Anyways, any other astronomers out there?

The views of the author are his/her own and do not necessarily represent the position of The Weather Company or its parent, IBM.

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8. CybrTeddy
12:04 AM GMT on February 15, 2014
And here's some star trails!
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Camera: Nikon D5100, 10" exposures, ISO of 1600, F/3.5, two and a half hours worth of pictures. Was fighting the full moon, so I had to compensate with the ISO.
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7. CybrTeddy
4:40 PM GMT on February 01, 2014
Hail Columbia!

As with Challenger, painful imagery of Columbia’s disintegration high over Texas was recorded by amateur video. This sorrow later to be amplified by footage taken by a single camera in the Flight Control Room in Houston, as Entry Flight Director LeRoy Cain and his team of controllers showed heroic professionalism amid visible signs of grief as the realization set in Columbia and her crew were lost.

Commander Rick Husband, Pilot Willie McCool, along with crewmembers David Brown, Kalpana Chawla, Mike Anderson, Laurel Clark and Ilan Ramon became the latest astronauts to become immortalized as fallen pioneers, with the grief also extending to Columbia herself – a sign of the love and care the engineering teams invested in the Shuttle fleet.
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6. CybrTeddy
4:51 AM GMT on February 01, 2014
One thing that gets on my nerves though is the ever increasing light pollution that's seen across the US and the world. Not even 50 years ago, views similar to what one would get in New Mexico could have been seen across I4 in Florida (specifically, at my house). Now the skies across most of the eastern CONUS are completely wiped out by LP. It's an easy fix too, but one that'll be completely avoided. A significant amount of light pollution is caused by unnecessary illumination, especially from street lights. This also leads to a significant overuse of energy which is harmful to the environment as well as astronomy, but it's something that can be corrected. A flat-lens cobra luminaire helps reduce LP by ensuring light from external light fixtures is directed horizontally, instead of spread out over a ridiculous and unnecessary area without hampering one's views on the road or walking down a street at night, while wrestling back the stars. That's why I urge everyone to partake in Earth Hour, which takes place on Sunday, March 29th of this year.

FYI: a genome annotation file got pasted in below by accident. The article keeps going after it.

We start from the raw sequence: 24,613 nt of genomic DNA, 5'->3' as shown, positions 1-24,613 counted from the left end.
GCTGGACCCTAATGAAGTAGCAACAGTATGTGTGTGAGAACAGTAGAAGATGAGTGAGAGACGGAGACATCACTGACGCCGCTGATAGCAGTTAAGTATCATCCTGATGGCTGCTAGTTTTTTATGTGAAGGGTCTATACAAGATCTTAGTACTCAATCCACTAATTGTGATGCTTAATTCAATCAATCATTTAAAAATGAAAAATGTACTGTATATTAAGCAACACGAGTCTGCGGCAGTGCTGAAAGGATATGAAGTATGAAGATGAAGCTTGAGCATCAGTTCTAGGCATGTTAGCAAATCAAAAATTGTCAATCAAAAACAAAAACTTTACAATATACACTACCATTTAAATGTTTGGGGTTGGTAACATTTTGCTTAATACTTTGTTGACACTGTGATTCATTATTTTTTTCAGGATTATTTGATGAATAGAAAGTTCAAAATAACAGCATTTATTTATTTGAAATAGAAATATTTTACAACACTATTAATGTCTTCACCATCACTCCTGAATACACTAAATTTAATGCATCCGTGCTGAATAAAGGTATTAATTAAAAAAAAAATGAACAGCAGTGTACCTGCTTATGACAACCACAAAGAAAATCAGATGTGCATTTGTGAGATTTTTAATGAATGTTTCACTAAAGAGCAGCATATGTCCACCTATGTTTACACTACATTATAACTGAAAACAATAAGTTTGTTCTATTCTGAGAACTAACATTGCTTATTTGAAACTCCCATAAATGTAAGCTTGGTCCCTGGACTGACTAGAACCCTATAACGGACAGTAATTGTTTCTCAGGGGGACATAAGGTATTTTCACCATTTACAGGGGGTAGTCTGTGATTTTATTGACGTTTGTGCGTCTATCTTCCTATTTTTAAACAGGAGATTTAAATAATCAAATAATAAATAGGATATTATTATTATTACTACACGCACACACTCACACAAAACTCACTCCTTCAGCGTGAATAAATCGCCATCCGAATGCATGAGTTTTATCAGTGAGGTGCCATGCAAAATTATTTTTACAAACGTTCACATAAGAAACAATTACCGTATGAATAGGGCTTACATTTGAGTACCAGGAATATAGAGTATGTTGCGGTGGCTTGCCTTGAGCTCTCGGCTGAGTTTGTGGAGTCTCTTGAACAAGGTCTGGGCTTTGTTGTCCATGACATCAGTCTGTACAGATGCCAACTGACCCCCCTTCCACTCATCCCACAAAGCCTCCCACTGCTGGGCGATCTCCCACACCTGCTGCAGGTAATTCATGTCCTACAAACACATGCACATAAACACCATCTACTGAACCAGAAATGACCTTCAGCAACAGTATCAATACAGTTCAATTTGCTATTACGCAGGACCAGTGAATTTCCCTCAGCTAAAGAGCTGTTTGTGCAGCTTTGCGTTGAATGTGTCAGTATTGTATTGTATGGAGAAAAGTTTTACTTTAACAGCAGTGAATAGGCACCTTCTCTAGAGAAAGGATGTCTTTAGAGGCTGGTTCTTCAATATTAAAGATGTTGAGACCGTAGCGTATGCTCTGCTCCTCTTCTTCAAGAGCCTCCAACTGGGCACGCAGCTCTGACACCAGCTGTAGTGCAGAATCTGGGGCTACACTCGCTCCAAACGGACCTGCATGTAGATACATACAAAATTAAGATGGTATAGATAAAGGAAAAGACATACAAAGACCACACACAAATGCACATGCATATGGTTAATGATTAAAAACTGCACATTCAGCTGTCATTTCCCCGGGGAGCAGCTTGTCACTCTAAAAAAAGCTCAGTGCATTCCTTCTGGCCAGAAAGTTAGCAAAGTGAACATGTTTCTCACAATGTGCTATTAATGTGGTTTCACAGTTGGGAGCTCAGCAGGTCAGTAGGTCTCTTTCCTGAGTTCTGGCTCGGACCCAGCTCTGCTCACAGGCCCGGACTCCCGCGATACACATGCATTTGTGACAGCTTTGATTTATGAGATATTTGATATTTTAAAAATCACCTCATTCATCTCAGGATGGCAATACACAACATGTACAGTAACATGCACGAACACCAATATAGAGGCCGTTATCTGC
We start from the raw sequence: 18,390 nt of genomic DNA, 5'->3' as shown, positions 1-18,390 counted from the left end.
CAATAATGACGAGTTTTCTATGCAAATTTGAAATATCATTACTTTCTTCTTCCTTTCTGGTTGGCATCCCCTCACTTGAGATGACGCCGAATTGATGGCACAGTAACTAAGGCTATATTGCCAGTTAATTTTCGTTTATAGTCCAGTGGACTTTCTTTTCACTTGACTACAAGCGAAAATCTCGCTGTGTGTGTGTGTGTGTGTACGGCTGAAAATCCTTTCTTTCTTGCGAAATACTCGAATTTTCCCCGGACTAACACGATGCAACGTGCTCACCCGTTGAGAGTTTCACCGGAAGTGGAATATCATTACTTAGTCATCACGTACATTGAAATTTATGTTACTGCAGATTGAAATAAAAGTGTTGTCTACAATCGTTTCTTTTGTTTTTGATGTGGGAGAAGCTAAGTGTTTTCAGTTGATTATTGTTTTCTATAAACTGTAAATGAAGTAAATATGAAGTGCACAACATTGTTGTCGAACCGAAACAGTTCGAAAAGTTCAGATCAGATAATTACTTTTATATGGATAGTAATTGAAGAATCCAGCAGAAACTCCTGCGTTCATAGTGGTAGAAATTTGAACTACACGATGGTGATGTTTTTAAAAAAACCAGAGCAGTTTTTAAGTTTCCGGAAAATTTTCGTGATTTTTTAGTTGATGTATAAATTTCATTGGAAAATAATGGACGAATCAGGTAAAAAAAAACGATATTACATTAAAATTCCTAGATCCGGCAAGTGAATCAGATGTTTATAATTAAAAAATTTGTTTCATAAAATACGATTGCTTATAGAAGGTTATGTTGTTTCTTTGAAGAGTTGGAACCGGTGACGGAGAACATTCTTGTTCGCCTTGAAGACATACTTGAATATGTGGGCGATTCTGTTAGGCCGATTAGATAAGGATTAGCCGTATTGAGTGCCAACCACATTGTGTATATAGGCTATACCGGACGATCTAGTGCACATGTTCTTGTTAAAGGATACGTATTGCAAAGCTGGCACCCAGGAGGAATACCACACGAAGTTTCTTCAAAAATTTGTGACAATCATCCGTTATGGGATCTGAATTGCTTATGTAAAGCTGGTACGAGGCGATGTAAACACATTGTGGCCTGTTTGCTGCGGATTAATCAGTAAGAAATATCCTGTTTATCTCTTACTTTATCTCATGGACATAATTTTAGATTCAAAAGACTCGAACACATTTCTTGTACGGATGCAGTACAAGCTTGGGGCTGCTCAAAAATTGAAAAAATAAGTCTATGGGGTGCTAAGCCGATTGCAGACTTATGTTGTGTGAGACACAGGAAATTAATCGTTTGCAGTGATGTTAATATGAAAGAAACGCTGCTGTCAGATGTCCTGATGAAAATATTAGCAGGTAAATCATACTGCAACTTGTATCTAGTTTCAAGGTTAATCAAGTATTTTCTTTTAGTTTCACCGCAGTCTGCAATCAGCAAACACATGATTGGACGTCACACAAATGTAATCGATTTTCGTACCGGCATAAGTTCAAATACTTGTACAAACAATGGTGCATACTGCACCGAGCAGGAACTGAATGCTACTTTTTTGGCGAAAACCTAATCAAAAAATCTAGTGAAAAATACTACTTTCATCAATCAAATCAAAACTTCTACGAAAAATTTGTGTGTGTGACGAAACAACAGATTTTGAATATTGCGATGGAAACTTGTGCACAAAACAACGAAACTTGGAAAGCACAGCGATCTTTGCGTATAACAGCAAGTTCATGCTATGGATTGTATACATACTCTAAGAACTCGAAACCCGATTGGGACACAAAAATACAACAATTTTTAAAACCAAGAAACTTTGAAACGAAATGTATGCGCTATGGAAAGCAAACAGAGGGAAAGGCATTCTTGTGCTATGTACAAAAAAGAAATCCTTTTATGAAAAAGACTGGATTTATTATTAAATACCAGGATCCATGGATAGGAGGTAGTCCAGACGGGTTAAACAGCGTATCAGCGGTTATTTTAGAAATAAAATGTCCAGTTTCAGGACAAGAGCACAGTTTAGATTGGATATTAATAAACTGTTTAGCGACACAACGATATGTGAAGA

Our skies are slipping away from us, and it's sad that few really care. Our ancestors used to live by the sky and used it for navigation, early religions, crop cultivation, the list goes on. Now, very few people even bother with the sky. Most of the people out there can't even name a single constellation, they're too busy looking down at their smartphones and the wealth of information provided to them at the single press of a button. And because of that ignorance, the primordial night shall become something only seen on the oceans, and then even to an extent.